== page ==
6 research outputs found

    Failure Load and Fatigue Behavior of Monolithic Translucent Zirconia, PICN and Rapid-Layer Posterior Single Crowns on Zirconia Implants

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    This laboratory study aimed to evaluate the thermo-mechanical fatigue behavior and failure modes of monolithic and rapid-layer posterior single-crowns (SCs) supported by zirconia implants. Methods: 120 all-ceramic crowns supported by one-piece zirconia implants (ceramic.implant; vitaclinical) were divided into five groups (n = 24 each): Group Z-HT: 3Y-TZP monolithic-zirconia (Vita-YZ-HT); Group Z-ST: 4Y-TZP monolithic-zirconia (Vita-YZ-ST); Z-XT: 5Y-TZP monolithic-zirconia (Vita-YZ-XT); Group E: monolithic-polymer-infiltrated ceramic network (PICN,Vita-Enamic); Group RL (rapid layer): PICN-“table-top” (Vita-Enamic), 3Y-TZP-framework (Vita-YZ-HT). Half of the specimens of each group (n = 12) were exposed to fatigue with cyclic mechanical loading (F = 198N, 1.2-million cycles) and simultaneous thermocycling (5–55 °C). Single-load-to-failure testing (Z010, Zwick) was performed for all specimens without/with fatigue application. Data analysis was performed using ANOVA, Tukey’s post-hoc test, two-sample t-test and Bonferroni correction (p < 0.05). Results: All specimens survived fatigue exposure. Significant differences in failure loads were detected among groups (p ≤ 0.004). Materials Z-HT and Z-ST showed the highest failure loads followed by Z-XT, RL and E. The influence of fatigue was only significant for material RL. Conclusions: All types of tested materials exceeded clinically acceptable failure load values higher than 900N and can be recommended for clinical use. Z-HT and Z-ST appear to be highly reliable towards fatigue. Rapid-layer design of PICN and YZ-HT might be an interesting treatment concept for posterior implant SCs.Keywords: dental implant; zirconia; ceramics; translucent zirconia; fatigue; failure load; aging; chewing simulatio

    Mechanical Stability of Screw-Retained Monolithic and Bi-layer Posterior Hybrid Abutment Crowns after Thermomechanical Loading: An In Vitro Study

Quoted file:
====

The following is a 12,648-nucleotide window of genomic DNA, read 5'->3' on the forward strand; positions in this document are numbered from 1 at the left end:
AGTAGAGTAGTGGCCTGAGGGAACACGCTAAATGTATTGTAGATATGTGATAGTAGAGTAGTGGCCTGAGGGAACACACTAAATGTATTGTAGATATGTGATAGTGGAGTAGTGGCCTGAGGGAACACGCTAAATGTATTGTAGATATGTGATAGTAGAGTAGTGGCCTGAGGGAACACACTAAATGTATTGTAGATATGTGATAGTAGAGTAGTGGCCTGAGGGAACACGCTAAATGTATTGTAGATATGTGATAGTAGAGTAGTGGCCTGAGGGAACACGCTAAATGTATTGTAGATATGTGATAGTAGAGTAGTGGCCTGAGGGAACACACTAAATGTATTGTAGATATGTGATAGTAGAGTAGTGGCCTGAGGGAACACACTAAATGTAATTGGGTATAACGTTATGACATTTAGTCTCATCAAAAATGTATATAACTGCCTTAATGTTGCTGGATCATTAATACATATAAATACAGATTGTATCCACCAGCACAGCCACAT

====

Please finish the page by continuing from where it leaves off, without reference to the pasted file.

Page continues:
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    To evaluate the failure-load and survival-rate of screw-retained monolithic and bi-layered crowns bonded to titanium-bases before and after mouth-motion fatigue, 72 titanium-implants (SICvantage-max, SIC-invent-AG) were restored with three groups (n = 24) of screw-retained CAD/CAM implant-supported-single-crowns (ISSC) bonded to titanium-bases: porcelain-fused-to-metal (PFM-control), porcelain-fused-to-zirconia (PFZ-test) and monolithic LDS (LDS-test). Half of the specimens (n = 12/group) were subjected to fatigue in a chewing-simulator (1.2 million cycles, 198 N, 1.67 Hz, thermocycling 5&ndash;55 &deg;C). All samples were exposed to single-load-to-failure without (PFM0, PFZ0, LDS0) or with fatigue (PFM1, PFZ1, LDS1). Comparisons were statistically analyzed with t-tests and regression-models and corrected for multiple-testing using the Student&ndash;Neuman&ndash;Keuls method. All PFM and LDS crowns survived fatigue exposure, whereas 16.7% of PFZ showed chipping failures. The mean failure-loads (&plusmn;SD) were: PFM0: 2633 &plusmn; 389 N, PFM1: 2349 &plusmn; 578 N, PFZ0: 2152 &plusmn; 572 N, PFZ1: 1686 &plusmn; 691 N, LDS0: 2981 &plusmn; 798 N, LDS1: 2722 &plusmn; 497 N. Fatigue did not influence load to failure of any group. PFZ ISSC showed significantly lower failure-loads than monolithic-LDS regardless of artificial aging (p &lt; 0.05). PFM ISSC showed significantly higher failure loads after fatigue than PFZ (p = 0.032). All ISSC failed in a range above physiological chewing forces. Premature chipping fractures might occur in PFZ ISSC. Monolithic-LDS ISSC showed high reliability as an all-ceramic material for screw-retained posterior hybrid-abutment-crowns

    Reliability and Failure Mode of Ti-Base Abutments Supported by Narrow/Wide Implant Systems

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    To assess the reliability and failure modes of Ti-base abutments supported by narrow and wide-diameter implant systems. Narrow (Ø3.5 × 10 mm) and wide (Ø5 × 10 mm) implant systems of two different manufacturers with internal conical connections (16°) and their respective Ti-base abutments (3.5 and 4.5 mm) were evaluated. Ti-base abutments were torqued to the implants, standardized metallic maxillary incisor crowns were cemented, and step stress accelerated life testing of eighteen assemblies per group was performed in three loading profiles: mild, moderate, and aggressive until fracture or suspension. Reliability for missions of 100,000 cycles at 100 and 150 N was calculated, and fractographic analysis was performed. For missions at 100 N for 100,000 cycles, both narrow and wide implant systems exhibited a high probability of survival (≥99%, CI: 94–100%) without significant differences. At 150 N, wide-diameter implants presented higher reliability (≥99%, CI: 99–100%) compared to narrow implants (86%, CI: 61–95%), with no significant differences among manufacturers. Failure mode predominantly involved Ti-base abutment fractures at the abutment platform. Ti-base abutments supported by narrow and wide implant systems presented high reliability for physiologic masticatory forces, whereas for high load-bearing applications, wide-diameter implants presented increased reliability. Failures were confined to abutment fractures
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